*Again, the second installment is alright too, as is the third; the Jason character has a metamorphosis in the films, but after that, the killings get to the point where they are laughable or gratuitous. The actor who plays Jason believes he has the highest body count of any horror actor, and takes great pride in doing his role.

 

 

SCREAM (1996) - A movie that turned the entire horror genre on its head, coming from the horror-movie making legend Wes Craven (of 'A Nightmare of Elm Street' fame), 'Scream' has its costumed killer targeting a group of teens by using the 'rules' of horror movies as his 'code'. Like Hitchcock's 'Psycho', when its star is killed off very early on, Drew Barrymore is the first to go, which totally threw the audience through a loop. This movie really is genius, and because it comes from one of the horror masters, there are gems in here (humor, pacing, the script, references to other movies), that would otherwise fall flat with another filmmaker.

*Inspired one of the most recognizable Halloween costumes (the 'Scream' mask) I can think of.

 

PROM NIGHT (1980) - Hot off her 'Halloween' success, Jamie Lee Curtis decided to take on another horror, shedding the veneer of being the vulnerable screamer. This time she's prom queen, and one of a small group of teens who covered up the accidental death of a friend six years ago. Naturally it's the night of the high school senior prom and what better occasion than this for a masked killer to knock off these teenagers who need to pay for what they allowed to happen to their friend all those years ago.

*Features some excellent disco tracks, rad dance moves and fashion.

 

THE SHINING (1980) - This film upped the ante when it came to horror because of all the perfect ingredients. First of all, its A-list director, Stanley Kubrick, was a master filmmaker, and he employed a brilliant cast, including Jack Nicholson in one of his most unforgettable roles. Based on the haunting book by one of the most profilic horror writers of our time, Stephen King, ‘Jack Torrance’, his wife and child, head to the deserted Overlook Hotel (could there ever be a more memorable movie setting too?!) to be ‘caretakers’ in the off-season and so Jack can write. But his descent into madness, played so well by Nicholson, directed perfectly by Kubrick, is captured on film and it’s movie perfection.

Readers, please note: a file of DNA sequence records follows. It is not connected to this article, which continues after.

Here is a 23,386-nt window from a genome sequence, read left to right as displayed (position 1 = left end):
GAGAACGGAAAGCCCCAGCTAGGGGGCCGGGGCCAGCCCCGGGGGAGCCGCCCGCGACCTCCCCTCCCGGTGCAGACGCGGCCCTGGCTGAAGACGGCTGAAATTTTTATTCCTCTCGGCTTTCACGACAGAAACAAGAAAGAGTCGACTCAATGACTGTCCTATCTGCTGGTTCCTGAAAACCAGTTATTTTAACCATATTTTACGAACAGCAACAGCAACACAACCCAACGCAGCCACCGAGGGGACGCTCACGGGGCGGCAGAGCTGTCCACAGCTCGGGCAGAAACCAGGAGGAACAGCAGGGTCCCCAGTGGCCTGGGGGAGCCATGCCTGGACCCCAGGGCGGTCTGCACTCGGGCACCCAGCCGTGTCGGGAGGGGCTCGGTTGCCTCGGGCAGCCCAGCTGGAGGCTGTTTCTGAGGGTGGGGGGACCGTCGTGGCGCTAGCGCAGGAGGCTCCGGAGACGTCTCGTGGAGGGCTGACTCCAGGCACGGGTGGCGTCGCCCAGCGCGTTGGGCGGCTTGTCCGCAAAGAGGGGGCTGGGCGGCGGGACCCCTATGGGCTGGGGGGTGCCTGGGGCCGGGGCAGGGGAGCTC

*Stephen King wasn’t too impressed with the adaptation, despite this being regarded as one of the best movies of all time, and one of the best of his book adaptations.

**Considered a ‘slasher’ movie because of the famous axe swinging (that axe lives here in Seattle at the ‘MoPop’ at the Horror Exhibit).

 

 

SHREDDER (2001) - Last but not least, I thought I’d include this straight-to-DVD slasher-horror movie that I worked on, quite a few moons ago now. It’s not great, it’s actually funny in parts, and it’s aimed at a teen audience, but I would have to say it was one of the craziest movie-making experiences I ever had. We filmed it up at Silver Mountain, Idaho, and the majority of it was filmed at night; standing in the snow for hours in the middle of the night making movies is a cold business (and we made a bloody mess wherever we went). I took the gig because I had friends working on it, and I wanted the challenge of working on a movie in the snow and on a mountain, and I was pretty stoked at myself. 

Movie-making is fun, but it’s HARD! I worked on movies for about 10+ years.